NHS should improve healthcare in prison12th February 2009
The NHS has been urged to provide better healthcare for adults in the prison system.
The call comes jointly from the Healthcare Commission and Her Majesty's Inspectorate of Prisons (HMIP), which have published a joint report on the commissioning of healthcare services in prisons.
Both organisations said that commissioning of healthcare services by primary care trusts (PCTs) was variable and did not always meet the health needs of individual prisoners.
They pointed to a lack of planning and poor assessment of the health needs of prisoners and few PCTs commissioning court diversion schemes, which may help to divert offenders with mental health problems out of the criminal justice system and into appropriate health services.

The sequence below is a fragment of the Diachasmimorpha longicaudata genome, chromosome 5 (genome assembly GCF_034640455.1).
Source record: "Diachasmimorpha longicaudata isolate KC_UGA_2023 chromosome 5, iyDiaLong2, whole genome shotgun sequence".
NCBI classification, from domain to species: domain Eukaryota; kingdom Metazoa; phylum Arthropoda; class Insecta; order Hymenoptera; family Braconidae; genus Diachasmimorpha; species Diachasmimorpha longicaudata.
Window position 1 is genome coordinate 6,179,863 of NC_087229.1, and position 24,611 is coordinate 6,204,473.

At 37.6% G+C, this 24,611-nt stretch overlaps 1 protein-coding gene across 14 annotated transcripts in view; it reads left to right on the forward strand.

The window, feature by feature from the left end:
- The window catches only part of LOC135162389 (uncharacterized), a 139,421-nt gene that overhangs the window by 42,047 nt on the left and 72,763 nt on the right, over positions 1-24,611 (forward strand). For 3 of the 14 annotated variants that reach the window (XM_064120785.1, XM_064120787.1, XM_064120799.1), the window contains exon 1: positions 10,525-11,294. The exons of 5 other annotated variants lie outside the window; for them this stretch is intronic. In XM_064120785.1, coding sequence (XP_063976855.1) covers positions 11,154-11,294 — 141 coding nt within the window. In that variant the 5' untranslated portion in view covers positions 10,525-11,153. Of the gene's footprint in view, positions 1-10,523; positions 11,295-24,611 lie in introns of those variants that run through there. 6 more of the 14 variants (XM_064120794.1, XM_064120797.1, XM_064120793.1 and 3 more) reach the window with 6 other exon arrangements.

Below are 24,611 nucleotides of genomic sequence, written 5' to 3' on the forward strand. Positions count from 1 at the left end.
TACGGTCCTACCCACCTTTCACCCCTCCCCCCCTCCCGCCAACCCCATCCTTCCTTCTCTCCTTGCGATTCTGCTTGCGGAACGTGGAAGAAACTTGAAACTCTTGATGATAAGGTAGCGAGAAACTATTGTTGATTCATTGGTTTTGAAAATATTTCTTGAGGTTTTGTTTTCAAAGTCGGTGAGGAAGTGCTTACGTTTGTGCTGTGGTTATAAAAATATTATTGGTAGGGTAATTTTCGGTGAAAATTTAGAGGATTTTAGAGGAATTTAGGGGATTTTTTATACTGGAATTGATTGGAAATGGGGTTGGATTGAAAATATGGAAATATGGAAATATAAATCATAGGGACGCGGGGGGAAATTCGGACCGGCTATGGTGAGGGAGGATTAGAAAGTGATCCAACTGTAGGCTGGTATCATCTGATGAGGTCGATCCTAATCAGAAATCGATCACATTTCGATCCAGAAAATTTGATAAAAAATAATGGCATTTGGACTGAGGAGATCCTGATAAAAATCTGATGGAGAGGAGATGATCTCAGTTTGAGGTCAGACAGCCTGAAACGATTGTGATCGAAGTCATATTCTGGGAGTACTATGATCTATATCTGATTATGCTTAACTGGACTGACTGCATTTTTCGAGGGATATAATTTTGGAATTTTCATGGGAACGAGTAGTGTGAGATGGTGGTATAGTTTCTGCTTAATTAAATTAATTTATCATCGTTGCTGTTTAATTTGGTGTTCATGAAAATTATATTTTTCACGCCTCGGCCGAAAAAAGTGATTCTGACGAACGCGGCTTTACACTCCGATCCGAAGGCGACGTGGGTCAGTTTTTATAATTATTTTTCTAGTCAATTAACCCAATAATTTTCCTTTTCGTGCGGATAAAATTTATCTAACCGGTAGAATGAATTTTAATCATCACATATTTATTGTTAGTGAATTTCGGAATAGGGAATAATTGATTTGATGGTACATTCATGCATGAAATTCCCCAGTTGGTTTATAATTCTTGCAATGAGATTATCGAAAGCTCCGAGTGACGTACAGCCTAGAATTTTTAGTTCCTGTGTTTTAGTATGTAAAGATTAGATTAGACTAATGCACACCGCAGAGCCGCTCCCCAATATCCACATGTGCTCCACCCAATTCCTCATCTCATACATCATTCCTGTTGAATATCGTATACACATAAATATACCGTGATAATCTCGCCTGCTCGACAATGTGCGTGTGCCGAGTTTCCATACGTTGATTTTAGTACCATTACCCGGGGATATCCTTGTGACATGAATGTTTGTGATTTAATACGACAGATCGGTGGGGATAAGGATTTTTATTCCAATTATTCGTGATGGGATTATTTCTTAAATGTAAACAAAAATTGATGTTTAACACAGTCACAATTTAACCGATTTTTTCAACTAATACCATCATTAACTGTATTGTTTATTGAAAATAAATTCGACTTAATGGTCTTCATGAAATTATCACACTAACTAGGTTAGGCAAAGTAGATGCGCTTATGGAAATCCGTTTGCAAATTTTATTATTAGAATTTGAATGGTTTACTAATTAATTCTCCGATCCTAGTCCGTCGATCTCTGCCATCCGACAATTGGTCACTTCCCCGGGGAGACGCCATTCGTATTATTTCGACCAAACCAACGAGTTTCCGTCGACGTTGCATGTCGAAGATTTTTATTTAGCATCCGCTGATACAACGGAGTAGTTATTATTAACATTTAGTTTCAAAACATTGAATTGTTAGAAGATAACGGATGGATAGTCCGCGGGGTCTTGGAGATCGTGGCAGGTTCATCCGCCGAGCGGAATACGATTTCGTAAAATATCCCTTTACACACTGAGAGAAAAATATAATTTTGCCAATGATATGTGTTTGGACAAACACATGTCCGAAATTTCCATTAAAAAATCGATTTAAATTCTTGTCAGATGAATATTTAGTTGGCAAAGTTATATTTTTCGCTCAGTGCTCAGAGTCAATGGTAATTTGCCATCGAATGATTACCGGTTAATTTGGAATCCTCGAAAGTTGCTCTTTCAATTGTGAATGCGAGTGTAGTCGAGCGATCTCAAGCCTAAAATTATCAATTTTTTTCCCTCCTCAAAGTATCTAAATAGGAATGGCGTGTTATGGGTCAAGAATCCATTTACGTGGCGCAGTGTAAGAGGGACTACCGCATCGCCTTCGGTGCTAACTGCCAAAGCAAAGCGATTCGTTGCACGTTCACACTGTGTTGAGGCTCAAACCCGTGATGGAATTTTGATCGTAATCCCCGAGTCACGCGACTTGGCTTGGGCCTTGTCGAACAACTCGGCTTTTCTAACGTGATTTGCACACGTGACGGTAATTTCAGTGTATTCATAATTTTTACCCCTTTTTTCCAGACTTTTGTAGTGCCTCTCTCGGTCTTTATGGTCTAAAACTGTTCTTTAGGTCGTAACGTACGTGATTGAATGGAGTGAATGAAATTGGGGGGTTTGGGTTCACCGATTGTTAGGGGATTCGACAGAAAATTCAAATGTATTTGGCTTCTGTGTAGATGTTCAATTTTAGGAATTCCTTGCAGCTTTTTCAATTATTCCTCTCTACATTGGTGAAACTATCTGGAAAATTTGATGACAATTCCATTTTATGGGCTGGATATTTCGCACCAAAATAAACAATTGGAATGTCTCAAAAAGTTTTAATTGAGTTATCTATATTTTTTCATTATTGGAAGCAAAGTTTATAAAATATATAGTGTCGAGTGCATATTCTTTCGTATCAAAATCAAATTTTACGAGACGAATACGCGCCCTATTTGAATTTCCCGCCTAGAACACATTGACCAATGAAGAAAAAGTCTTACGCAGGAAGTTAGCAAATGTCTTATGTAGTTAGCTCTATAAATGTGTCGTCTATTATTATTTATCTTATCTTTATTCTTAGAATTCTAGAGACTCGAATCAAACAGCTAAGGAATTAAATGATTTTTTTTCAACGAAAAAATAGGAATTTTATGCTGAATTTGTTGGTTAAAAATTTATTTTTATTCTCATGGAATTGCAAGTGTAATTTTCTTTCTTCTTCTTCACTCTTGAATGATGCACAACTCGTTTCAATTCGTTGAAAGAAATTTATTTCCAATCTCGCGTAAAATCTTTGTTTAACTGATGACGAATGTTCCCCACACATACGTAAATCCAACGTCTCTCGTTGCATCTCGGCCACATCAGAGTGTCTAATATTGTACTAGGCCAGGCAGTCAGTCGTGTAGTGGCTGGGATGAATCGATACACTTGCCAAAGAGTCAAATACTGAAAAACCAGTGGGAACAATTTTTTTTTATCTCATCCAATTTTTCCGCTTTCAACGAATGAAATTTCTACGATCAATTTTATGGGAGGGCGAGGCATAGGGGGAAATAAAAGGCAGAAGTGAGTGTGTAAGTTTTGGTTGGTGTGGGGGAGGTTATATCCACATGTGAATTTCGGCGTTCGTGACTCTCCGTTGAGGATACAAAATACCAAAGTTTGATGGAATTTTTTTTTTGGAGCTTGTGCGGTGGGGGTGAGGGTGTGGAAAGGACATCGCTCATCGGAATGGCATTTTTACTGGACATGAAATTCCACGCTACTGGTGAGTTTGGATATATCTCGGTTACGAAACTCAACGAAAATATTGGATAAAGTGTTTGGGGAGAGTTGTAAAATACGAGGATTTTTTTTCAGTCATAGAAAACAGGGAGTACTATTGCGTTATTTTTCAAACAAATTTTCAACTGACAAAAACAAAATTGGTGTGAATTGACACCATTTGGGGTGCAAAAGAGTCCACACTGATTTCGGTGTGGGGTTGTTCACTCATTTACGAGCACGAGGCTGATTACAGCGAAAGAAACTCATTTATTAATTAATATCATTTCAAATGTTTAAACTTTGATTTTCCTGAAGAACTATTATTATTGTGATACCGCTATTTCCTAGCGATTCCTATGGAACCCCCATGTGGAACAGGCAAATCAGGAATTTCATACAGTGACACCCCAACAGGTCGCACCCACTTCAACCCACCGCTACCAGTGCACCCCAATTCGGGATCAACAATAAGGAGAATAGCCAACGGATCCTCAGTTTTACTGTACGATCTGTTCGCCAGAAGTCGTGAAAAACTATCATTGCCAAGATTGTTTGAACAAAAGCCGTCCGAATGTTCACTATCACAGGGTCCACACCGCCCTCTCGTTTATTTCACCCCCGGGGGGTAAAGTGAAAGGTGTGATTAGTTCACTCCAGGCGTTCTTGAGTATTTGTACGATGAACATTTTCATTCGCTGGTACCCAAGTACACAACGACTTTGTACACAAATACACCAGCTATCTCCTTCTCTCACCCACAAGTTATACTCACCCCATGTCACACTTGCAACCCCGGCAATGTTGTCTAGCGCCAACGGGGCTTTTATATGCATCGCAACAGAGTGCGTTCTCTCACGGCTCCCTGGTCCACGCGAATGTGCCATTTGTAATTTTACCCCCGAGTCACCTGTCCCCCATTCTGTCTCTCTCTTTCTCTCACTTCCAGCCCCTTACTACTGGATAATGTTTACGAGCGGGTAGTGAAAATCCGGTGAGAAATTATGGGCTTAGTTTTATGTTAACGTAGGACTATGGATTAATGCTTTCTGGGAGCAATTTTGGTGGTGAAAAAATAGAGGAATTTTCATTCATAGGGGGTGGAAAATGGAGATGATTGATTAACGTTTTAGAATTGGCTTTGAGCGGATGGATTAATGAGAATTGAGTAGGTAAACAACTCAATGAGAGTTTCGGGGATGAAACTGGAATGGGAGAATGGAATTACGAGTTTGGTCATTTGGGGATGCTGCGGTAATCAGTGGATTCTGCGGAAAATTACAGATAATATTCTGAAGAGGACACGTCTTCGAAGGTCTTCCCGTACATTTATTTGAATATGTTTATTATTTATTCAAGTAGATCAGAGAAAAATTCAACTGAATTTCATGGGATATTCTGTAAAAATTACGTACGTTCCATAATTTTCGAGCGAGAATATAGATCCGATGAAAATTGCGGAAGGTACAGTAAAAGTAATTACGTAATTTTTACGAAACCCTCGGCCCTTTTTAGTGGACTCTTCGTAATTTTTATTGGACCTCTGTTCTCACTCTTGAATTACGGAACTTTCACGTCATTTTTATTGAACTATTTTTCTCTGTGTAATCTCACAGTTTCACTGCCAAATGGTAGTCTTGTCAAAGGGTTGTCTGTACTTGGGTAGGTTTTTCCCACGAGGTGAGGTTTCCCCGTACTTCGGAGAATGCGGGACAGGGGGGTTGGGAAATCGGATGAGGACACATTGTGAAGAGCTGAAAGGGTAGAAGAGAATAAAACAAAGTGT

Anna Walker, Healthcare Commission Chief Executive, said: "We know that prisoners generally have poorer health than the general population. Statistics show that 90% have a mental health problem, a problem with drugs and alcohol, or both.
"It is clear from our work that, while improvements have been made, healthcare for offenders is not what it should be - for adults and young people. This must change, not just because it is the right thing to do for individuals, but because it is the right thing to do if we are serious about addressing the causes of crime."
Dame Anne Owers, Chief Inspector of Prisons, said: "This report shows the value of the joint approach to inspection of prison healthcare. Together, we can identify improvements and gaps, and ensure that recommendations for improvement are effectively followed up, either with the PCT or the prison."
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Title: NHS should improve healthcare in prison
Author: Mark Nicholls
Article Id: 10183
Date Added: 12th Feb 2009